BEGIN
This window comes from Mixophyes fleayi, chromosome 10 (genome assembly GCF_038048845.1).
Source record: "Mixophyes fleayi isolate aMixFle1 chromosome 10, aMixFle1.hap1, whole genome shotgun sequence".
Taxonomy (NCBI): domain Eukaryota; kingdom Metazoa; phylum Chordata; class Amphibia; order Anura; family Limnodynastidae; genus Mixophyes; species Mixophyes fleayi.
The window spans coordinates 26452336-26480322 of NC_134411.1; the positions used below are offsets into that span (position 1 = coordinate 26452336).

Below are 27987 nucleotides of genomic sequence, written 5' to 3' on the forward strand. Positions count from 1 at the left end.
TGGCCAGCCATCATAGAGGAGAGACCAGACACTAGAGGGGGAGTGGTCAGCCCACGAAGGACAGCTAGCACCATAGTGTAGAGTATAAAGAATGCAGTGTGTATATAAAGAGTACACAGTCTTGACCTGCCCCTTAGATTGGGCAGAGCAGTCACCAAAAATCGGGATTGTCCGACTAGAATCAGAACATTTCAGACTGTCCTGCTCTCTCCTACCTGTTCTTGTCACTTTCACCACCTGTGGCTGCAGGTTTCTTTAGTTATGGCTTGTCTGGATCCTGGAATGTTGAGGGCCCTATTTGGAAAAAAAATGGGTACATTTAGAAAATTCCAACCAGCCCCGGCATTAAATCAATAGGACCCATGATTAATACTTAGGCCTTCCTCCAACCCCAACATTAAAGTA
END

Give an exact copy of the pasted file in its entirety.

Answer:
This window comes from Mixophyes fleayi, chromosome 10 (genome assembly GCF_038048845.1).
Source record: "Mixophyes fleayi isolate aMixFle1 chromosome 10, aMixFle1.hap1, whole genome shotgun sequence".
Taxonomy (NCBI): domain Eukaryota; kingdom Metazoa; phylum Chordata; class Amphibia; order Anura; family Limnodynastidae; genus Mixophyes; species Mixophyes fleayi.
The window spans coordinates 26452336-26480322 of NC_134411.1; the positions used below are offsets into that span (position 1 = coordinate 26452336).

Below are 27987 nucleotides of genomic sequence, written 5' to 3' on the forward strand. Positions count from 1 at the left end.
TGGCCAGCCATCATAGAGGAGAGACCAGACACTAGAGGGGGAGTGGTCAGCCCACGAAGGACAGCTAGCACCATAGTGTAGAGTATAAAGAATGCAGTGTGTATATAAAGAGTACACAGTCTTGACCTGCCCCTTAGATTGGGCAGAGCAGTCACCAAAAATCGGGATTGTCCGACTAGAATCAGAACATTTCAGACTGTCCTGCTCTCTCCTACCTGTTCTTGTCACTTTCACCACCTGTGGCTGCAGGTTTCTTTAGTTATGGCTTGTCTGGATCCTGGAATGTTGAGGGCCCTATTTGGAAAAAAAATGGGTACATTTAGAAAATTCCAACCAGCCCCGGCATTAAATCAATAGGACCCATGATTAATACTTAGGCCTTCCTCCAACCCCAACATTAAAGTA